Jayme Lynn Blaschke (born 1969) is an American journalist and author of science fiction, fantasy and related non-fiction. Primarily known for his genre-related interviews with authors and editors, he published a collected volume of 17 interviews, Voices of Vision: Creators of Science Fiction and Fantasy Speak, through the University of Nebraska Press in 2005. In 2016 he published an extensively-researched history of the infamous brothel that served as the inspiration behind The Best Little Whorehouse in Texas titled Inside the Texas Chicken Ranch: The Definitive Account of the Best Little Whorehouse.
Blaschke earned his B.A. in journalism from Texas A&M University in 1992 and has worked as both a writer and editor in print journalism and media relations fields. From December 2002 through December 2005 he served as fiction editor for RevolutionSF.In 2006 he founded No Fear of the Future, a group blog featuring contributors such as Chris Nakashima-Brown, Stephen Dedman, Alexis Glynn Latner, Jess Nevins and Zoran Živković. He is an active member of Science Fiction and Fantasy Writers of America and served as that organization’s director of media relations 2006-2012. Blaschke resides in New Braunfels, Texas, and is a member of the Turkey City Writer's Workshop.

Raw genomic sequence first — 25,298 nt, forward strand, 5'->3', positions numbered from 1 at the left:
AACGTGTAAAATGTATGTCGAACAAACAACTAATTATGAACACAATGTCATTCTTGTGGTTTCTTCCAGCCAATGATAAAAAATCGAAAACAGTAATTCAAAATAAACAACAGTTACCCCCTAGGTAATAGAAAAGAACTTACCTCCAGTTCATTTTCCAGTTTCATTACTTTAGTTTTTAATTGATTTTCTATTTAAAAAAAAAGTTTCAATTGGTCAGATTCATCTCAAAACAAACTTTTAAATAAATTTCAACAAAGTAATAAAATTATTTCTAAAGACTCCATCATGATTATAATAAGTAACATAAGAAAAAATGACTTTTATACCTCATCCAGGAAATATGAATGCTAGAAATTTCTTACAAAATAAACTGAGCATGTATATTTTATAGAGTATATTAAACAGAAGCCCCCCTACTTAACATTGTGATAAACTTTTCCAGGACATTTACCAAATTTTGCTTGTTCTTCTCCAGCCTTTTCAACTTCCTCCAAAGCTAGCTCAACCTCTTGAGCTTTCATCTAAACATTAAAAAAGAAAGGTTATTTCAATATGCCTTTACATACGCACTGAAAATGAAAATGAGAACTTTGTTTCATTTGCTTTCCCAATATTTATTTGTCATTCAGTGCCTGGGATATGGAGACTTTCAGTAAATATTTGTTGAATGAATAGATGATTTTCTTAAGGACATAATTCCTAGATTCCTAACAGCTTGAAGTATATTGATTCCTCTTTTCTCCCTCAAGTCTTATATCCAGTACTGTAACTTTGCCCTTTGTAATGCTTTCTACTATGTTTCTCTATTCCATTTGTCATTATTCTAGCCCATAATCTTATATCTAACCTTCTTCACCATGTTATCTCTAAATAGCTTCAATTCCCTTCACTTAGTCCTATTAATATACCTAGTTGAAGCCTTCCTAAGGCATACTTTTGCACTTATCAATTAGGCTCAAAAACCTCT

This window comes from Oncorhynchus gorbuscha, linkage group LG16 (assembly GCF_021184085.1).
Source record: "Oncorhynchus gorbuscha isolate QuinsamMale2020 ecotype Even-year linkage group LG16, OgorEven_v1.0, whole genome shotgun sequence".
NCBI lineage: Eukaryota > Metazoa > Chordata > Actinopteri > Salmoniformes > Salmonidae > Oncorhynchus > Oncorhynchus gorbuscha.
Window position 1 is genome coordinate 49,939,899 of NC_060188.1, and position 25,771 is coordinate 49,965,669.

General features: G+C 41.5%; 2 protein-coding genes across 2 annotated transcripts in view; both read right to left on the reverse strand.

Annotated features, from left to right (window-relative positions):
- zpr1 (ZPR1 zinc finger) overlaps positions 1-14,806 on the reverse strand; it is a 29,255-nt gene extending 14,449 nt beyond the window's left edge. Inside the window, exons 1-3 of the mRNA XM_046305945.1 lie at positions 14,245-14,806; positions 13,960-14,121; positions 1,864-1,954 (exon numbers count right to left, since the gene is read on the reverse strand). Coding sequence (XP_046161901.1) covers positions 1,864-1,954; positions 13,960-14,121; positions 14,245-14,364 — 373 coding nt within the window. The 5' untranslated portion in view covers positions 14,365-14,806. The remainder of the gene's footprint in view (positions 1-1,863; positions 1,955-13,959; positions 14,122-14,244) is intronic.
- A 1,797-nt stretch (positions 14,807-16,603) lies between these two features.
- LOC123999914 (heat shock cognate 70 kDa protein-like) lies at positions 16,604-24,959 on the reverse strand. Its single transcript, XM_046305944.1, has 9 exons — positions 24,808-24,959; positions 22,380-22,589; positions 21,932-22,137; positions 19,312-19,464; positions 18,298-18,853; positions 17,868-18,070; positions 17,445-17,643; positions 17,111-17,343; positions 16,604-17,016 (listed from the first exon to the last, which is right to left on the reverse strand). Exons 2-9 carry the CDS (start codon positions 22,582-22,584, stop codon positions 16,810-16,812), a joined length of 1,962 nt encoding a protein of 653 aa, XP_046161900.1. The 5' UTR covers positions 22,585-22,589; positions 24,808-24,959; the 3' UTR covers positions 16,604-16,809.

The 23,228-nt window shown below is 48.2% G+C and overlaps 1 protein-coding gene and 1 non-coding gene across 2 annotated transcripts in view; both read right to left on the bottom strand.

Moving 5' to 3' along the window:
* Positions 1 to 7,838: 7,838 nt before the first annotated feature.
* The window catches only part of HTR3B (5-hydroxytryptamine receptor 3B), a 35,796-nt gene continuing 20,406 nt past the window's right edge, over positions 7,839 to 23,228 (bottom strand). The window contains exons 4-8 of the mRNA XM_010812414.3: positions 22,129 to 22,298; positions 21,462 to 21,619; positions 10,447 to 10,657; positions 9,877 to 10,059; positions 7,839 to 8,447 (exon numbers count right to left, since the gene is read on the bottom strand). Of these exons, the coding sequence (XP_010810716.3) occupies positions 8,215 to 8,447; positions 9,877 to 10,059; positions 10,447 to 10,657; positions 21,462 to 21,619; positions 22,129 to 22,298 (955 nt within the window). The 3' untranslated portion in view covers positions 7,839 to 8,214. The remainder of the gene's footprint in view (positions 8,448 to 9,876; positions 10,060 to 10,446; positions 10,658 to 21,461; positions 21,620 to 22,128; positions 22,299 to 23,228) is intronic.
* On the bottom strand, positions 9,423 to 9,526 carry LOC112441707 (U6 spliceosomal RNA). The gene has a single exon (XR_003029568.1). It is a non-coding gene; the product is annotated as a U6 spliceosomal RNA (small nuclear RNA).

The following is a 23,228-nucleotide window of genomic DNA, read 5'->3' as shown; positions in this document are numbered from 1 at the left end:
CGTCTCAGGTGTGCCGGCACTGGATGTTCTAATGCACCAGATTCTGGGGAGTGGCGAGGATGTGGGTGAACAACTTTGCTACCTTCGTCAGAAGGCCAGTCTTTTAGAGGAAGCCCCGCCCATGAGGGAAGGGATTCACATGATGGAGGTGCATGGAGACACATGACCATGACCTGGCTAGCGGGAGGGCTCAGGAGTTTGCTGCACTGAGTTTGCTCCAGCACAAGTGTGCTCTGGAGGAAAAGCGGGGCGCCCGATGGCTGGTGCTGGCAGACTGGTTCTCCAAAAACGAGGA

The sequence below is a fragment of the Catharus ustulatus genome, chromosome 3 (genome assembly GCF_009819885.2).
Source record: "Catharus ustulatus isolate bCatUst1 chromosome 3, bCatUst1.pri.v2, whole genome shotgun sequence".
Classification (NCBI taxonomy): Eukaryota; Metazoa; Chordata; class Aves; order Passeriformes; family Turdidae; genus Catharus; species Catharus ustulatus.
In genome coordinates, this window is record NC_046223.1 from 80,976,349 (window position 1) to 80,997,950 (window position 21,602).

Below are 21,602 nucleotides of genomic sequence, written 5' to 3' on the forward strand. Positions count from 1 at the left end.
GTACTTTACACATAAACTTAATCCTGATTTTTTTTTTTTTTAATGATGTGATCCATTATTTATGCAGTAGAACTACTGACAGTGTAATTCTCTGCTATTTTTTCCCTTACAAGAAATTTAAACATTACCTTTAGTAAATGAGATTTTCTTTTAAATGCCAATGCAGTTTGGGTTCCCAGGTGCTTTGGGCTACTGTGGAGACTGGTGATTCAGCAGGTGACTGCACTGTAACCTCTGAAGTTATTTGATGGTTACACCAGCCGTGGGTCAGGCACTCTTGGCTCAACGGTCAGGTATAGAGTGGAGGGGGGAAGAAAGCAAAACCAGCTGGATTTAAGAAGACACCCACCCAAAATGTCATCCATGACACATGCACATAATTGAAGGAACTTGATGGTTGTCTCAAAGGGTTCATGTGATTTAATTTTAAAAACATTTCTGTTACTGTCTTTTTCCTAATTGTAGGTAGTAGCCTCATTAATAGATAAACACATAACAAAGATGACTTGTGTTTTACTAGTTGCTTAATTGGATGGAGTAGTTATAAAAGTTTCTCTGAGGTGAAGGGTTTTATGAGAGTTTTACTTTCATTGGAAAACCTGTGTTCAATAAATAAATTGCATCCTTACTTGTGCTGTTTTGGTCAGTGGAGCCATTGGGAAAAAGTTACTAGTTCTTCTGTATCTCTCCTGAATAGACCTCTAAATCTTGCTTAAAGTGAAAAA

Inside the Texas Chicken Ranch: The Definitive Account of the Best Little Whorehouse, The History Press, August 2016
Voices of Vision: Creators of Science Fiction and Fantasy Speak, University of Nebraska Press, April 2005
"Mother of Sprits," The Thackery T. Lambshead Cabinet of Curiosities HarperVoyager, July 2011
"Apostate Treasures, LTD.," No Fear of the Future, December 2009
"A Plague of Banjos," Electric Velocipede No. 15-16, winter 2008
"The Whale Below," Fast Ships, Black Sails Night Shade Books, December 2008
"The Makeover Men," HelixSF No. 6, October 2007
"Being an Account of the Final Voyage of La Riaza: A Circumstance in Eight Parts," Interzone No. 210, June 2007
"Coyote for President," RevolutionSF.com, November 2006
"Prince Koindrindra Escapes," Cross Plains Universe: Texans Celebrate Robert E. Howard, F.A.C.T./MonkeyBrain, October 2006